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Re: Defining clades like a REAL man (Was: New PaleoBios pa

Mike Taylor wrote:

Right, so where does that leave us with respect to the Chinese
sauropods?  The answer is, _nowhere_, because there is not one single
relationship between the Big Four (_Mamenchisaurus_, _Omeisaurus_,
_Euhelopus_ and _Shunosaurus_) that is consistently recovered by
multiple analyses.  [snip] In conclusion, you can't pick a well-resolved
representative of the group you want because (A) there isn't one, and
(B) "the group" might not exist anyway.

I agree, 100%. That a clade is well-supported should be a prerequisite for erecting a definition for that clade. However, a clade that is well-supported in 1990 may be dust by 2006. Things change - which is exactly what you were saying. I just don't think that well supported clades are necessarily immune to drastic shifts in topology, and definitions should perhaps take this into account. The Diplodocoidea looks pretty darn good in this respect; but who knows what tomorrow might bring? (Having said that, I don't think Diplodocoidea or Diplodocidae will cause any heartburn.)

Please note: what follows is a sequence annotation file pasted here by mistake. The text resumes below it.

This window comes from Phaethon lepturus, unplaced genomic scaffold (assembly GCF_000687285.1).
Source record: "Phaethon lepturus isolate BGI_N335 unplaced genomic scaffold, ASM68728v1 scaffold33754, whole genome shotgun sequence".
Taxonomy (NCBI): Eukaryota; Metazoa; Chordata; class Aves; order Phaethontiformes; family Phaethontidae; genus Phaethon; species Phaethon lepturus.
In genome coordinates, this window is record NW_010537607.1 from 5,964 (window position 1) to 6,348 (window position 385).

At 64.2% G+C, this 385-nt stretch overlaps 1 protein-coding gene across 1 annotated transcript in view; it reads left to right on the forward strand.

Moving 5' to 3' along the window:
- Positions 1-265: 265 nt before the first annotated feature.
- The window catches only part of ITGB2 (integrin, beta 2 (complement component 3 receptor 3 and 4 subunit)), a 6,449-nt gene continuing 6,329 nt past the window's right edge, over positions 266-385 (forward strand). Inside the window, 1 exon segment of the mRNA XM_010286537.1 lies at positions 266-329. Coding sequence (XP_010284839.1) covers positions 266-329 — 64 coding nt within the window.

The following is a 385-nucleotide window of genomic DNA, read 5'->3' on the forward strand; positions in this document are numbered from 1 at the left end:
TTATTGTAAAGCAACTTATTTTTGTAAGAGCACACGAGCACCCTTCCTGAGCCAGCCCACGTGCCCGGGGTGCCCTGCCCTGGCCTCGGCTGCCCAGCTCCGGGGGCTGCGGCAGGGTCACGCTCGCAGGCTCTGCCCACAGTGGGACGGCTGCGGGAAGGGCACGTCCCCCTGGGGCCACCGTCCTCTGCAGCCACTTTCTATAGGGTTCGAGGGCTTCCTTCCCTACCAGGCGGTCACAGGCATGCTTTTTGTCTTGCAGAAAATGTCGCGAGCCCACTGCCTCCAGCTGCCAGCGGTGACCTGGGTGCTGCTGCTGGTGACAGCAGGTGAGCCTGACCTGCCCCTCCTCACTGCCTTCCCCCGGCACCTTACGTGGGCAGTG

I think the honest
thing to do is just hang back and not propose clades for the Chinese

For sure!

 Now Salgado et al. _might_ have been
right about the paraphyly/polyphyly of Brachiosauridae, and indeed of
the genus _Brachiosaurus_.

I won't dispute that _Brachiosaurus_ (_altithorax_ + _brancai_) and _Sauroposeidon_ form a clade to the exclusion of other sauropods. However, time will tell if these form a unique clade with other basal titanosauriforms, like _Pelorosaurus_ or _Atlasaurus_.